PS: There was an interesting discussion at shul today about why Moses was told at this point that he would not be able to enter the land of Israel. Why would an event such as striking a rock be the straw that breaks the camel's back? I said that in the case of Pavlov's Dog, the dog would salivate whenever he heard a bell ring because he thought he was getting food. Moses is told to take his rod and speak to a rock. In the past, whenever God told moses to take his staff it was always to hit something or hold it against something and God worked His miracles through the staff. Moses may have been the greatest human who has ever lived, but he is still human. Moses lost a game of "Simon Says" with his staff and God is aware of his human limitations. Rather, I think Moses' downfall is saying "Listen, you rebels!". I remember reading these exact words in a midrash about the murder of Hur. Hur, who along with Aaron held up Moses' hands when they fought the Amalekites for the first time, gets killed by a lynch-mob (okay, they stone him to death, but is there such thing as a stone-mob?) after he calls the people rebels when they think Moses is dead after ascending Mount Sinai. Though he was acting on behalf of Moses and God, the tone he took was condemning of the people. Moses too lost this protection. He had been the person who did everything in and beyond his power to save the people from the constant wrath of God suddenly condemns them, calling them "hamorim", a very derogatory term meaning "rebels". Moses had accepted responsibility for their actions in defending them, and now he himself is accountable. Moses was the defender of Israel, but now he has become the accuser. The hebrew word for accuser is Satan. In Judaism this is the main role of Satan, Prosecutor. Literally Devil's Advocate (not posessive, but rather a contraction of Devil is Advocate").

This parasha also contains the account of the Copper Snake. The people complain about the food situation, God sends fiery serpents to bite, poison and kill the people, they beg Moses for help, Moses pleads with God (sound familiar?), and God tells them to build a copper snake and put it on a pole. Anyone who looks at it will be healed. This sounds similar to a story I just mentioned, another example of something high up that when people look up at it, they will be victorious. This is the account of the first war with Amalek. When moses hands are raised high on the mountain, the people overcome Amalek. I believe that the magic is not in the hands or the copper snake, but in the direction they are looking: Skyward. The psalmist writes "I lift my eyes toward the mountains, from whence (I love saying that) will my help come, my help is from God, Creator of heaven and earth." They look toward the heavens and realize that God is there to help them. God forbid that they think it is from the snake or from the hands of Moses. Indeed, during the time of Josiah, I believe, the people find the copper snake and start worshiping it, and Josiah grounds it up rather than letting this important relic remain in the hands of idolatrous Jews. What if Moses' grave were found at that time or even today. There is this reason too why Moses could not enter the Promised Land as well as why his grave is unknown.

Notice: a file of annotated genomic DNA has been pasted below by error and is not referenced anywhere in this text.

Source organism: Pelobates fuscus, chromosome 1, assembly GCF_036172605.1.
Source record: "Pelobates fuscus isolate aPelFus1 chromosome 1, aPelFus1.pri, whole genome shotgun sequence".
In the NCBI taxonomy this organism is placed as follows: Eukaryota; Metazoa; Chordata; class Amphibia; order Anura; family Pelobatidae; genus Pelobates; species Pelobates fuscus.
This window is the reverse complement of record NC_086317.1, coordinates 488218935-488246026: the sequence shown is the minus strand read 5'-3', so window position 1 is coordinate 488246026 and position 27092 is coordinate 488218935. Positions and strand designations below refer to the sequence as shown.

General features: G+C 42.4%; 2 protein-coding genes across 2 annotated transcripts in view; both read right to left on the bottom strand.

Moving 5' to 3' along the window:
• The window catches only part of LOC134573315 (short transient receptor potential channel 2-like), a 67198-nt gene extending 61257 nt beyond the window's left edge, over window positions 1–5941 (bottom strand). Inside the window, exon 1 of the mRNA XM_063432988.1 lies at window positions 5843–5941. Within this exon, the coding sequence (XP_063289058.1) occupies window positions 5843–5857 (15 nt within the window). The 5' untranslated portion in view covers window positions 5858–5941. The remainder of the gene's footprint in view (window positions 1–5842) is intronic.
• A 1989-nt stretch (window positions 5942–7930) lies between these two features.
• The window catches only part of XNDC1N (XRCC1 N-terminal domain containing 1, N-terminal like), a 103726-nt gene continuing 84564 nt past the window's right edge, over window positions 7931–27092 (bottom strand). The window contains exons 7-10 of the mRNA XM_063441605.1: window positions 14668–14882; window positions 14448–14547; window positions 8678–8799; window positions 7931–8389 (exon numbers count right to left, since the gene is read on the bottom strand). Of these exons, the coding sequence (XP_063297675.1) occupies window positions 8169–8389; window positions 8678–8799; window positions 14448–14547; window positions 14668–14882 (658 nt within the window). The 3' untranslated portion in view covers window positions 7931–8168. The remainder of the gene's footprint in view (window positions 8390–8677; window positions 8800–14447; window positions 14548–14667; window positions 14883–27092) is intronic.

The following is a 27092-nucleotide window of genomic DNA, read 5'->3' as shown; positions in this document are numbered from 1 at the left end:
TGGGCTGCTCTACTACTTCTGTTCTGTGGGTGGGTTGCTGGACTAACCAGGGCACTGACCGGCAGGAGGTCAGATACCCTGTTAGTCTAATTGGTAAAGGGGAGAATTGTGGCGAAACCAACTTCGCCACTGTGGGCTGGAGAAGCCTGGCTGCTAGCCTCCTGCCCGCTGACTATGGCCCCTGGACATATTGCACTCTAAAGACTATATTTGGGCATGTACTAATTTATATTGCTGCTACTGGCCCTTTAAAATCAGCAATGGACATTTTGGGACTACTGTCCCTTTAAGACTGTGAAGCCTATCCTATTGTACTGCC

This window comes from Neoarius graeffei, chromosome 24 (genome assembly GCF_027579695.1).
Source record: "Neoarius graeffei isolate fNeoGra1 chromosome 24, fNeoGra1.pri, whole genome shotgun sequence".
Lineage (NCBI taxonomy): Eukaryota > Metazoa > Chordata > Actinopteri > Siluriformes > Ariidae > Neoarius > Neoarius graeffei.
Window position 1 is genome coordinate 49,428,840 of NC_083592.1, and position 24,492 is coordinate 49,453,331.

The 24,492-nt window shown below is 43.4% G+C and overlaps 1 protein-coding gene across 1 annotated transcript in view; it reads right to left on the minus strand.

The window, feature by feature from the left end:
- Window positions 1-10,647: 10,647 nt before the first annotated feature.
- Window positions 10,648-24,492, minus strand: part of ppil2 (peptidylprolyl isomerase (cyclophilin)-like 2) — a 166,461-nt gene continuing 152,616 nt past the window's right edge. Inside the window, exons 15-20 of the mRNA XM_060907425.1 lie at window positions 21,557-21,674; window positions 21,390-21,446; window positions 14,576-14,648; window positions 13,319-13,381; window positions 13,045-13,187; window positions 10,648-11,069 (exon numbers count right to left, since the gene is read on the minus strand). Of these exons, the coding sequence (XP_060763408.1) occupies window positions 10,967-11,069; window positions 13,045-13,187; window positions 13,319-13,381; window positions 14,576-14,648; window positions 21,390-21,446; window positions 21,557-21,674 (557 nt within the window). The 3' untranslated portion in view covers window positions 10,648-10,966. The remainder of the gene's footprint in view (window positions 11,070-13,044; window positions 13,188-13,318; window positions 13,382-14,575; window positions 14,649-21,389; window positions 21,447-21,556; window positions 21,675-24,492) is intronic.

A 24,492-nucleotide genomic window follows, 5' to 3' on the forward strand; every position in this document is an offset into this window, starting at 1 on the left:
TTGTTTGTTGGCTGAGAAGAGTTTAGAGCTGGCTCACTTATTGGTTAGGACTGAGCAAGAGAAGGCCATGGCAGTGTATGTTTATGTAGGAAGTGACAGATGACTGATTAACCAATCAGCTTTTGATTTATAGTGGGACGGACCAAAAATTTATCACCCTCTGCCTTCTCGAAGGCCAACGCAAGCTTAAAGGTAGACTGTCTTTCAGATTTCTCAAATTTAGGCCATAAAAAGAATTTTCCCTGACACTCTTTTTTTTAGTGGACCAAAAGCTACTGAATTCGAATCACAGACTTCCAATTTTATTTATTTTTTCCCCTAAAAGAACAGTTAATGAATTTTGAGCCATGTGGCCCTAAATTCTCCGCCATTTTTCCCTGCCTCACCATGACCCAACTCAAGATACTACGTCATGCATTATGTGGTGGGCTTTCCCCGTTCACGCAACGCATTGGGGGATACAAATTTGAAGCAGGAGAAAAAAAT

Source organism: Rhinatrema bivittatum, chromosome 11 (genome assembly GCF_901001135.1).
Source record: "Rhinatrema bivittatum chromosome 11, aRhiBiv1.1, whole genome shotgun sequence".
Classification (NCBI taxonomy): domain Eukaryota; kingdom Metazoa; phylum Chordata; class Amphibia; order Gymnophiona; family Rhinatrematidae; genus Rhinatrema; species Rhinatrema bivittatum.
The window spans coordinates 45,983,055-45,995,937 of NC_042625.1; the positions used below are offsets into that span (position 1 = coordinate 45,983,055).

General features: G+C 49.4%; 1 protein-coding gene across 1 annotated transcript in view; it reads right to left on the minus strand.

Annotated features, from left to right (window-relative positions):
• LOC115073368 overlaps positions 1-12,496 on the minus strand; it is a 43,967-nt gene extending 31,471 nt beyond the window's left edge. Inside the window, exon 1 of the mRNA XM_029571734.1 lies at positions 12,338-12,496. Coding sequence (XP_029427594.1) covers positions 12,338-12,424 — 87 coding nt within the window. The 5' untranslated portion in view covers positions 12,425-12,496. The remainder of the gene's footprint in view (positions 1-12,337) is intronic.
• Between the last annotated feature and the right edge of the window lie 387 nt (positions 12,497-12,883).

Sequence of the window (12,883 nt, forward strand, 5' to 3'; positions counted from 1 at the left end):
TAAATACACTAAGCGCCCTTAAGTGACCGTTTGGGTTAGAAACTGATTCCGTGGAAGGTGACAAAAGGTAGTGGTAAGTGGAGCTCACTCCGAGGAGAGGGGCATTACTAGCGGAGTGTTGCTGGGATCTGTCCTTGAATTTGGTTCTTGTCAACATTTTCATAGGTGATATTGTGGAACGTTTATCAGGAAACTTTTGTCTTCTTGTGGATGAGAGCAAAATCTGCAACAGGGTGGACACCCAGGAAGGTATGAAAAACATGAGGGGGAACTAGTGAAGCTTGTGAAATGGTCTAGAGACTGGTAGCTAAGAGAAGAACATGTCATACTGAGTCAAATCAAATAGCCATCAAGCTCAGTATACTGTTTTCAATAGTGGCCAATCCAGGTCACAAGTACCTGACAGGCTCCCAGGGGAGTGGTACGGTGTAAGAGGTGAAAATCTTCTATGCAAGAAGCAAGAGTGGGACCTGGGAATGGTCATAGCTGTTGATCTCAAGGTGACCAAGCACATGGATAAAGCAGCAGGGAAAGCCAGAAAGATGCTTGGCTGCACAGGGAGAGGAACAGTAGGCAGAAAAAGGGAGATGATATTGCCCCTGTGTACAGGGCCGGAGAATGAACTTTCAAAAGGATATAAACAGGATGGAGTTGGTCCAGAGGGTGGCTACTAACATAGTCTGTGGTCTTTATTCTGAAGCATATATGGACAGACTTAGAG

There were some interesting things I noticed after reading the parshiot. Balaam, it seems, has more than just a special relationship to God. He says, "I cannot transgress the word of the Lord my God" (Numbers 22:18). Is Balaam a Noahide observer? He just called the Lord, God of Israel, as his own God! in 24:14 he advises Balak on what will happen in the End of Days. Whoa! He even mentions Israel king's victory over Agag and the separation of the Kenite, something which does not happen for hundreds of years when Saul defeats Amalek and Samuel cuts down their king, Agag, but not before warning the Kenites to get out of the way(I Samuel 15, I believe).

And for those interested in further (wikipedia) reading, here are links in English and Hebrew.